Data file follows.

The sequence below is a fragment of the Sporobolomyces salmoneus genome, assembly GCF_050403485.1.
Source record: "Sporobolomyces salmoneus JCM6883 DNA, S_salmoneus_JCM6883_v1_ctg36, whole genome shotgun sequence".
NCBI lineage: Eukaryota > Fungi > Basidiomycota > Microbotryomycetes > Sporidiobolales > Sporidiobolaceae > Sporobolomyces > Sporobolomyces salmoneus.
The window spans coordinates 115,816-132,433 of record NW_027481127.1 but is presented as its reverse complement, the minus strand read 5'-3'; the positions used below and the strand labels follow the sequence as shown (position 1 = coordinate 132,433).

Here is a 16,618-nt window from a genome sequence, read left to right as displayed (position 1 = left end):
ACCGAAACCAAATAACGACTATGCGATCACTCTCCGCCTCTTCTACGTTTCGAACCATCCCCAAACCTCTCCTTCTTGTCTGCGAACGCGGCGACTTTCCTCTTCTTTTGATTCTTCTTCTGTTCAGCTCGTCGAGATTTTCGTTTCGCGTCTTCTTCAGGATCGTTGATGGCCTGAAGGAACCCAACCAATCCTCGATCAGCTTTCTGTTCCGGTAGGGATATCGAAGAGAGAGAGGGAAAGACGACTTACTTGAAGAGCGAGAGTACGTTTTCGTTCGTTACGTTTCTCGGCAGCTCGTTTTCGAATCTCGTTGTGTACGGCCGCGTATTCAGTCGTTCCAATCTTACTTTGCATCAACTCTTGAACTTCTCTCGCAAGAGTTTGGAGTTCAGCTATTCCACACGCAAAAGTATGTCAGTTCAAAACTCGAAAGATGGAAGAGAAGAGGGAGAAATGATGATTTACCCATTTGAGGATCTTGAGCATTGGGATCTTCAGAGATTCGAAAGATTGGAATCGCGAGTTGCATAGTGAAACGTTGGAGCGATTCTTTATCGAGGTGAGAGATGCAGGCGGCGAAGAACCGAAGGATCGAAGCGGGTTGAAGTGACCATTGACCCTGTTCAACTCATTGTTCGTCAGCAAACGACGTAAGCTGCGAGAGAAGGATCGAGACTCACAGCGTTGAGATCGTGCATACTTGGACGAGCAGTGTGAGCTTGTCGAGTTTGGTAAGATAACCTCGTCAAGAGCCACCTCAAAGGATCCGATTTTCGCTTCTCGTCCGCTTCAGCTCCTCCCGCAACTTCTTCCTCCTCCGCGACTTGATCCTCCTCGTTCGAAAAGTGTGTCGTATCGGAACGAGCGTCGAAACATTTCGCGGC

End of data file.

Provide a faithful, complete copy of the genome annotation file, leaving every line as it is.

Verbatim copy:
The sequence below is a fragment of the Sporobolomyces salmoneus genome, assembly GCF_050403485.1.
Source record: "Sporobolomyces salmoneus JCM6883 DNA, S_salmoneus_JCM6883_v1_ctg36, whole genome shotgun sequence".
NCBI lineage: Eukaryota > Fungi > Basidiomycota > Microbotryomycetes > Sporidiobolales > Sporidiobolaceae > Sporobolomyces > Sporobolomyces salmoneus.
The window spans coordinates 115,816-132,433 of record NW_027481127.1 but is presented as its reverse complement, the minus strand read 5'-3'; the positions used below and the strand labels follow the sequence as shown (position 1 = coordinate 132,433).

Here is a 16,618-nt window from a genome sequence, read left to right as displayed (position 1 = left end):
ACCGAAACCAAATAACGACTATGCGATCACTCTCCGCCTCTTCTACGTTTCGAACCATCCCCAAACCTCTCCTTCTTGTCTGCGAACGCGGCGACTTTCCTCTTCTTTTGATTCTTCTTCTGTTCAGCTCGTCGAGATTTTCGTTTCGCGTCTTCTTCAGGATCGTTGATGGCCTGAAGGAACCCAACCAATCCTCGATCAGCTTTCTGTTCCGGTAGGGATATCGAAGAGAGAGAGGGAAAGACGACTTACTTGAAGAGCGAGAGTACGTTTTCGTTCGTTACGTTTCTCGGCAGCTCGTTTTCGAATCTCGTTGTGTACGGCCGCGTATTCAGTCGTTCCAATCTTACTTTGCATCAACTCTTGAACTTCTCTCGCAAGAGTTTGGAGTTCAGCTATTCCACACGCAAAAGTATGTCAGTTCAAAACTCGAAAGATGGAAGAGAAGAGGGAGAAATGATGATTTACCCATTTGAGGATCTTGAGCATTGGGATCTTCAGAGATTCGAAAGATTGGAATCGCGAGTTGCATAGTGAAACGTTGGAGCGATTCTTTATCGAGGTGAGAGATGCAGGCGGCGAAGAACCGAAGGATCGAAGCGGGTTGAAGTGACCATTGACCCTGTTCAACTCATTGTTCGTCAGCAAACGACGTAAGCTGCGAGAGAAGGATCGAGACTCACAGCGTTGAGATCGTGCATACTTGGACGAGCAGTGTGAGCTTGTCGAGTTTGGTAAGATAACCTCGTCAAGAGCCACCTCAAAGGATCCGATTTTCGCTTCTCGTCCGCTTCAGCTCCTCCCGCAACTTCTTCCTCCTCCGCGACTTGATCCTCCTCGTTCGAAAAGTGTGTCGTATCGGAACGAGCGTCGAAACATTTCGCGGC